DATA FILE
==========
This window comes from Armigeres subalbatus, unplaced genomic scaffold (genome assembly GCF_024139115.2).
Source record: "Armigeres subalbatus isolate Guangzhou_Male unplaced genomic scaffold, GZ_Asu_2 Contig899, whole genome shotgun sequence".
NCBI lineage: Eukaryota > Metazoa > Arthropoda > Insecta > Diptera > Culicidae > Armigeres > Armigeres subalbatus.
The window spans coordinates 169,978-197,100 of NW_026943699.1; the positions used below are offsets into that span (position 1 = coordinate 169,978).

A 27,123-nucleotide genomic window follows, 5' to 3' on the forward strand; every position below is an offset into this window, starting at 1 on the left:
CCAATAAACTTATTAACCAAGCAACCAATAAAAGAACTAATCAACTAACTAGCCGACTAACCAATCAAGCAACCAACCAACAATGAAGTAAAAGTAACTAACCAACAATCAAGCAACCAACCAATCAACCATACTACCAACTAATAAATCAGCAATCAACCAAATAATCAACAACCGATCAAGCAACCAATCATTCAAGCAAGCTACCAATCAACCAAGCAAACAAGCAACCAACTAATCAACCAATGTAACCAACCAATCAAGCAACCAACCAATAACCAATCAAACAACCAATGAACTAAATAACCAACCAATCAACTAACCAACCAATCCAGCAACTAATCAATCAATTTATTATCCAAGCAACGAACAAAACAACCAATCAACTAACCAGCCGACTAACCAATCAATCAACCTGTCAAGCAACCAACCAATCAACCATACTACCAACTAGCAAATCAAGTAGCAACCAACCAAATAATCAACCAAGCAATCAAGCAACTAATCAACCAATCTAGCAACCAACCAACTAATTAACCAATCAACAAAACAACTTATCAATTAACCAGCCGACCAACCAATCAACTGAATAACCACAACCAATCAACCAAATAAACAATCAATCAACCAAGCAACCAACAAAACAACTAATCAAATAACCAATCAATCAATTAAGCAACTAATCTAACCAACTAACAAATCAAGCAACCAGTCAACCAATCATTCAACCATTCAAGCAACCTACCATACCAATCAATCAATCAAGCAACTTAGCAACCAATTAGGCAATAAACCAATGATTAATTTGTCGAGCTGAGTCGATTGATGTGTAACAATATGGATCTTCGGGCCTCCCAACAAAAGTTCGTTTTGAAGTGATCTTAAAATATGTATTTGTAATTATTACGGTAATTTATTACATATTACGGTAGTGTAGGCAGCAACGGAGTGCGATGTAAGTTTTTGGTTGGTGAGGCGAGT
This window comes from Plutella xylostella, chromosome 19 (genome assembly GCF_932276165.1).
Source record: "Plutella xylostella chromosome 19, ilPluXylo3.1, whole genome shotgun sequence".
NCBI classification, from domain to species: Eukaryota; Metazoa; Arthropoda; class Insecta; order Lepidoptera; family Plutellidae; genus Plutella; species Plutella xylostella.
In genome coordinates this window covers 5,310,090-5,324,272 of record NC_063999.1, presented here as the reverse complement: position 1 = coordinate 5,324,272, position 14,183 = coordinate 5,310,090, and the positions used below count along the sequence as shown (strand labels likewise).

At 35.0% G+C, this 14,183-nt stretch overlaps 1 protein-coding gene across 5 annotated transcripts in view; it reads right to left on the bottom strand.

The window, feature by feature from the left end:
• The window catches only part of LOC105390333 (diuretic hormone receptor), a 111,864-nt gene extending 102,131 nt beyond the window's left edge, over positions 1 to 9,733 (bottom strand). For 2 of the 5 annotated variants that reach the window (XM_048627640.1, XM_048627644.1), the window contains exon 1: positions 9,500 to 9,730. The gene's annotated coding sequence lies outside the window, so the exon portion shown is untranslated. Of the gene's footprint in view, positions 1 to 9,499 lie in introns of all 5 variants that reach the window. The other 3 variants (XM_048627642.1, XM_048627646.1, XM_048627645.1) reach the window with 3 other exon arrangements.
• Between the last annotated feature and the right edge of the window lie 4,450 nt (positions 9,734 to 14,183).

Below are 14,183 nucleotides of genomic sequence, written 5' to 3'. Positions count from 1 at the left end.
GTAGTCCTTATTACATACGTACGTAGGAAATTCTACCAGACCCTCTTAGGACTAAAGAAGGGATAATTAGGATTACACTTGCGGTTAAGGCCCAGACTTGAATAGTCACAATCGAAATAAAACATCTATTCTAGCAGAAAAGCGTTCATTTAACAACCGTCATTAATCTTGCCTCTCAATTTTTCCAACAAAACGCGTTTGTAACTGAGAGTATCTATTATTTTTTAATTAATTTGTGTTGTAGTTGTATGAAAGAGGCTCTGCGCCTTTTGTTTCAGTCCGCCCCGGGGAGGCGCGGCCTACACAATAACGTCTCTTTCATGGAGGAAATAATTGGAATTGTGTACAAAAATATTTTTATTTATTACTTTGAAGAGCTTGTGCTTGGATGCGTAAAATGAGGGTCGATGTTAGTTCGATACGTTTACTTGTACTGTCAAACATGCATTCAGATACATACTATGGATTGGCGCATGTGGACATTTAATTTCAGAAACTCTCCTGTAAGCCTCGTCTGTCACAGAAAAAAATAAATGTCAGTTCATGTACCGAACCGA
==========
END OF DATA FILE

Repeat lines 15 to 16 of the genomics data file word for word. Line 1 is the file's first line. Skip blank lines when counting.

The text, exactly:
Below are 14,183 nucleotides of genomic sequence, written 5' to 3'. Positions count from 1 at the left end.
GTAGTCCTTATTACATACGTACGTAGGAAATTCTACCAGACCCTCTTAGGACTAAAGAAGGGATAATTAGGATTACACTTGCGGTTAAGGCCCAGACTTGAATAGTCACAATCGAAATAAAACATCTATTCTAGCAGAAAAGCGTTCATTTAACAACCGTCATTAATCTTGCCTCTCAATTTTTCCAACAAAACGCGTTTGTAACTGAGAGTATCTATTATTTTTTAATTAATTTGTGTTGTAGTTGTATGAAAGAGGCTCTGCGCCTTTTGTTTCAGTCCGCCCCGGGGAGGCGCGGCCTACACAATAACGTCTCTTTCATGGAGGAAATAATTGGAATTGTGTACAAAAATATTTTTATTTATTACTTTGAAGAGCTTGTGCTTGGATGCGTAAAATGAGGGTCGATGTTAGTTCGATACGTTTACTTGTACTGTCAAACATGCATTCAGATACATACTATGGATTGGCGCATGTGGACATTTAATTTCAGAAACTCTCCTGTAAGCCTCGTCTGTCACAGAAAAAAATAAATGTCAGTTCATGTACCGAACCGA